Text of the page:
As RMIT’s 2007 report [pdf] states:

International students on scholarships totalled 209, a 20 per cent increase on 2006, coming primarily from the United Arab Emirates, Malaysia and Saudi Arabia. … Other key sponsorship groups were from the Saudi Arabian Ministry of Higher Education, and the United Arab Emirates and Abu Dhabi Investment Authority scholarship programs…

Given this, one would have thought that rather than dramatically reduce the facilities available to Muslim students on campus,  RMIT would have sought to accommodate their religious needs — if only for purely commercial reasons.  Instead, it is behaving in a manner that, if reported more broadly in the Middle East, might harm the university’s ability to compete with other Australian universities; institutions that, contrary to what RMIT’s legal advisors may claim, have gone to some lengths to ensure that Muslim students can practice their faith with ease on campus.

The below photos show the prayer room before it was converted.  The ayat and hadith on the walls were stripped down following ‘complaints’.

Muslim students praying outside in protest:

YouTube Preview Image


#1 Muhammad on 11.01.08 at 12:34 am

I wouldn’t mind complaining to them about this. Who should we write to?

#2 ff on 11.01.08 at 11:53 am

Contact [email protected] She’s the VC for RMIT International. She needs to understand how much damage this is going to do to the RMIT brand in the Muslim world.

#3 Yusuf al Qhatani on 11.01.08 at 3:28 pm

JZK my brothers,

I will raise this with the Saudi ministry of education, they must deal with these snakes.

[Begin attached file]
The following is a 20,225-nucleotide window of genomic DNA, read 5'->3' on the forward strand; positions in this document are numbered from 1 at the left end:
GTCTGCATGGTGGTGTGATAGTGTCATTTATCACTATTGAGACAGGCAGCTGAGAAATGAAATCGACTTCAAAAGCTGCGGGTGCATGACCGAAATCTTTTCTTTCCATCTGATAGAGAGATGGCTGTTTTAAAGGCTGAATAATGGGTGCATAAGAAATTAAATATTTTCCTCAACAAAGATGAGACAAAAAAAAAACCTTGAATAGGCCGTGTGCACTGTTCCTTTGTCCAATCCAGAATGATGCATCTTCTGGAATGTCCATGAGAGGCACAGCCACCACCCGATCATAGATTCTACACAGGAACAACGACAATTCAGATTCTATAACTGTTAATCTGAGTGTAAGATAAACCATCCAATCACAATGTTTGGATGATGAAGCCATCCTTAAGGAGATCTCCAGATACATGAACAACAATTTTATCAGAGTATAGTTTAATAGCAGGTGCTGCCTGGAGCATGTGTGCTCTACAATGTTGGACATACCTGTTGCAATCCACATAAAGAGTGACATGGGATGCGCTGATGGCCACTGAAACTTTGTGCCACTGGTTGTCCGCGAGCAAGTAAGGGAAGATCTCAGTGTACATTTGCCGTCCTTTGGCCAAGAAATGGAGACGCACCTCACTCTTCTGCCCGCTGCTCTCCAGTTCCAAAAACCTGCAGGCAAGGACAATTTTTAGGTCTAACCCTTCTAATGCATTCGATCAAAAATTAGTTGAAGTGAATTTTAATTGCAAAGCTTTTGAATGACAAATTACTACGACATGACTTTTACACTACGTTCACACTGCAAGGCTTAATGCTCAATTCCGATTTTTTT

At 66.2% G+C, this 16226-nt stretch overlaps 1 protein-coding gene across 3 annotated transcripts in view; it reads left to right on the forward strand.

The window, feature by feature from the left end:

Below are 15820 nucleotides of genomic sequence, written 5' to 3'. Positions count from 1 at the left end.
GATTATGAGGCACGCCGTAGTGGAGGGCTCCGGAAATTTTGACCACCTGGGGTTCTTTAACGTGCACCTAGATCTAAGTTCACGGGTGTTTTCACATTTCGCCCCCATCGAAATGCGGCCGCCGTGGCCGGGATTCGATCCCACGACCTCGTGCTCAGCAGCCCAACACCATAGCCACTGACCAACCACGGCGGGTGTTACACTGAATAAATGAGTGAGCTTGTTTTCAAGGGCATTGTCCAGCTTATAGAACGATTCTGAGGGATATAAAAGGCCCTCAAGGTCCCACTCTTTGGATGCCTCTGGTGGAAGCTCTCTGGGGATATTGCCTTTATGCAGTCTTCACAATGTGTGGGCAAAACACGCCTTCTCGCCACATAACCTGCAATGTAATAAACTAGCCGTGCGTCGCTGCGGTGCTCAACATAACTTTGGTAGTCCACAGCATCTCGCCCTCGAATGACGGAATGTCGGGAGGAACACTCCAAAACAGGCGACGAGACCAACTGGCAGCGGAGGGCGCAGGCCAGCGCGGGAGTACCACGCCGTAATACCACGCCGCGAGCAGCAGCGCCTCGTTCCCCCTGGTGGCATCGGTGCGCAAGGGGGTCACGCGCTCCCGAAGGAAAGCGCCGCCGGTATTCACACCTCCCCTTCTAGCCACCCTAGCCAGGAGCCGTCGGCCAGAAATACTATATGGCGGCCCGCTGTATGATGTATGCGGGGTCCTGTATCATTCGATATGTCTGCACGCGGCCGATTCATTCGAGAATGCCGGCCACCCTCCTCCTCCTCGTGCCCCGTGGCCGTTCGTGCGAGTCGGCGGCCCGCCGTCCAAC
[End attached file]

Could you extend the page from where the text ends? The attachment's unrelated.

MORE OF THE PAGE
We do not need to go to rmit, there are other universities .

Wait until they come to Riyadh , they are not going to get any students to come.

#4 Bilal on 11.01.08 at 6:13 pm

I would urge the students and their backing government departments to use their most formidable weapon, and withdraw enrolments from the uni and challenge the university student recruiters when they come to the emirates and KSA.

As the previous commentator said, there are many other universities who do not betray the promises they have made.

The universities behaviour has been disgraceful and they should be punished financially.

The vice chancellor seems to be lightweight, a PhD from james cook uni, what was that in?… sea shell decorative jewellery

#5 Umm Yasmin on 11.01.08 at 7:00 pm

Yep, hit ‘em where it hurts: the hip pocket. Spread the word to Asian and ME countries that RMIT has reneged on their promise. Mind you, I’ve a brother at RMIT and they are known for their completely and unbelievably Foobar bureaucracy there.

BTW has this got any traction in O/S news?

#6 ex RMIT Student on 11.01.08 at 7:19 pm

RMIT is a disgrace to begin with. They are so messed up that they gave the RMIT TAFE students their results TOO LATE for them to get into RMIT UNIVERSITY.

Good on RMIT IS for taking a stand though. I reckon they canned the prayer room because the jokers who run the place were scared of the backlash from the right wing media if they opened a swanky new Muslim prayer room.

Pity that Howard got booted and so those days are over. Bashing the sand n*ggers is so 2007. RMIT need to get with the program.

#7 Mr.M on 11.01.08 at 8:15 pm

Asslaamau Allykum Wa Rahmat Allah Wa Baraktahu,

I think RMIT is a good University and has provided Muslim students with services for the past decade. But their current decision is a step backwards, after reading the articles I think the University has based its decision on wrong information and should change it.

#8 EL on 11.01.08 at 8:51 pm

If you read their legal advice, some Muslim academic from Sydney gave the impression that it wasn’t necessary to have a prayer room dedicated to Muslims. That might have caused them to change their view.

It’s still very strange though and we should make this known to the broader community.

#9 Ibrahim on 11.02.08 at 12:14 am

It’s very disappointing and inconveniant for international students because RMIT has made this decision and we hope that they will reconsider.